Differentiate your employer brand to attract and keep an engaged workforce
- Consistency in message – and actions – is key
- Be authentic – you have to engage in your own program to make it contagious
Celebrate your employee’s life events - nice touch. A surprise gift card in the mail – once – will be remembered for a bit. Neither, though, will be the reason why someone takes a job, or stays in their job.
Don’t misunderstand; nice gestures are always welcomed. However, they will never replace authentic interest in employees and supporting them in a way that counts for them, consistently.
Rewards and recognition at its foundation is about building a consistent culture that thrives on
appreciating your team, supporting their growth and being genuinely happy with their efforts and their success – all the time.
Recognition needs to be part of the company mindset, and it also needs to be deliberate and if deliberate means planning, then a good plan is the place to start:
1. Brand your Rewards and Recognition Initiative to Resonate Throughout Your Organization
Name your program to make it recognizable to both job seekers and customers and build a leadership team around it so that someone is always focused on its implementation and growth.
Weave program tenets throughout internal and external marketing, recruiting, operations and even sales efforts to ensure all employees and potential employees know it exists and can participate. This includes promoting through social media, including in printed literature, incorporating into job posts, interviews and even sales materials to show prospects the type of company you are.
2. Instill behaviors in managers to insure timely recognition
While it should be second-nature to say ‘thank you’ and to show appreciation for team members, it can’t hurt to set reminders to ensure that you do it! Here’s how to ensure you engage in your R&R program in the workplace:
- Setting up a Recognition Reminder to-do list should be a task assigned to all team members. It should be part of the onboarding process for new employees as well. Plan out when you will recognize someone – it doesn’t take away from spontaneity; it reinforces that employees and managers should make the time to do it.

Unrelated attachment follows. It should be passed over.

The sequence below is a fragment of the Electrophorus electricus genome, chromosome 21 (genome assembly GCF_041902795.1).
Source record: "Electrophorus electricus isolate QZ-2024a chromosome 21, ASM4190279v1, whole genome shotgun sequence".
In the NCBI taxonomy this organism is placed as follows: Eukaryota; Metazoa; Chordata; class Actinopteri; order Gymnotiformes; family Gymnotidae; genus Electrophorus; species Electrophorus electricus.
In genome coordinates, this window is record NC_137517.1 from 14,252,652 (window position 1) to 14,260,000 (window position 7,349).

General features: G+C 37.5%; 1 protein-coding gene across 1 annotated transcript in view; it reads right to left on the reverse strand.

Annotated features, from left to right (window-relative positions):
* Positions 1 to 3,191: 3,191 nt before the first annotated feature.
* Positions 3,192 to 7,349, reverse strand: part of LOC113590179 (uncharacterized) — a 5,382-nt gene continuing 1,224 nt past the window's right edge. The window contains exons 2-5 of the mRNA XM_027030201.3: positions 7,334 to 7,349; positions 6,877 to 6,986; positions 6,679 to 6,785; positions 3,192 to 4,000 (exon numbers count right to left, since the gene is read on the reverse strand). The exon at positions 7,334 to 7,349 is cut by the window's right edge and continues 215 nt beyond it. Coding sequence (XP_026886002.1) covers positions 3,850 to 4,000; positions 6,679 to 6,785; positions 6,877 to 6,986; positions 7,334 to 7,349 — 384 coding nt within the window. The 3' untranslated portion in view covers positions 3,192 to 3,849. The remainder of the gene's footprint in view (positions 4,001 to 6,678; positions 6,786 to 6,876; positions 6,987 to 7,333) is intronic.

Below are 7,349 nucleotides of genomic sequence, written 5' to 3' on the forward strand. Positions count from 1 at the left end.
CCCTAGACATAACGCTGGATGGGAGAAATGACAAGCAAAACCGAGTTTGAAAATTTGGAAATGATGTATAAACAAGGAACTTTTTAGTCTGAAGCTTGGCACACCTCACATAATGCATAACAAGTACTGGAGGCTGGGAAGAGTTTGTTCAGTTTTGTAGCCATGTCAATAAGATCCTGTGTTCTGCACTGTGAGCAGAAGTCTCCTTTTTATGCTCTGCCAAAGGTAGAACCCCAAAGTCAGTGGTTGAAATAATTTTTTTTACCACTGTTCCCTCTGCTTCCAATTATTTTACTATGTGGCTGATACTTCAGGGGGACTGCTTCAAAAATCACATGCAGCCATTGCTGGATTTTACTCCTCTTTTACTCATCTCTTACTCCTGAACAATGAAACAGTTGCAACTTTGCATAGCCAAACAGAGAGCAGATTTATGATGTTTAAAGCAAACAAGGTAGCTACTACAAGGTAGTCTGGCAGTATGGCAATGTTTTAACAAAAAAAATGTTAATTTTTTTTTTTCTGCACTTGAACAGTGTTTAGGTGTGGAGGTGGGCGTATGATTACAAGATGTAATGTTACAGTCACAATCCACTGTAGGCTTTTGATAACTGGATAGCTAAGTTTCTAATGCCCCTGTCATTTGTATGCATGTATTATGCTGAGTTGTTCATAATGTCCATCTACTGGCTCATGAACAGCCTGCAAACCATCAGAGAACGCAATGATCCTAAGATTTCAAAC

- Program managers can distribute company-wide daily or weekly emails or texts encouraging employees to thank someone today.
- Require that all meetings, both in-person and online, include a short opening for a few minutes to recognize achievements or a milestone of anyone in the company (even if they are not in the meeting.)
- Using a social recognition program allows employees and managers to schedule announcements of recognition ahead of time when there is something important on the calendar for colleagues. A big sales presentation coming up? A note of “good luck – we know you can do it” is a great motivator amongst the stress!
- On-the-spot recognition certifications are inherently impromptu. However, when you plan to sit down each Thursday morning and fill out 10 on-the-spots for team members that week, you have set a goal to meet and it becomes part of a routine.
3. Leadership and managers must set the tone for creating a culture of recognition
President Teddy Roosevelt is famous for knowing every employee in the White House by their name, even after his term as the serving president.
Why share that story? Because it’s incredibly impactful. If the President of the United States can see fit to make that sort of effort, leadership and employees in all companies can strive to do the same. It may just be a greeting, but it is often well-received, when according to Gallup, 24% of employees say that their most memorable recognition came from the CEO.
Plus, when it comes from the CEO, it creates a trickle-down effect, permeating through departments. In fact, in one study,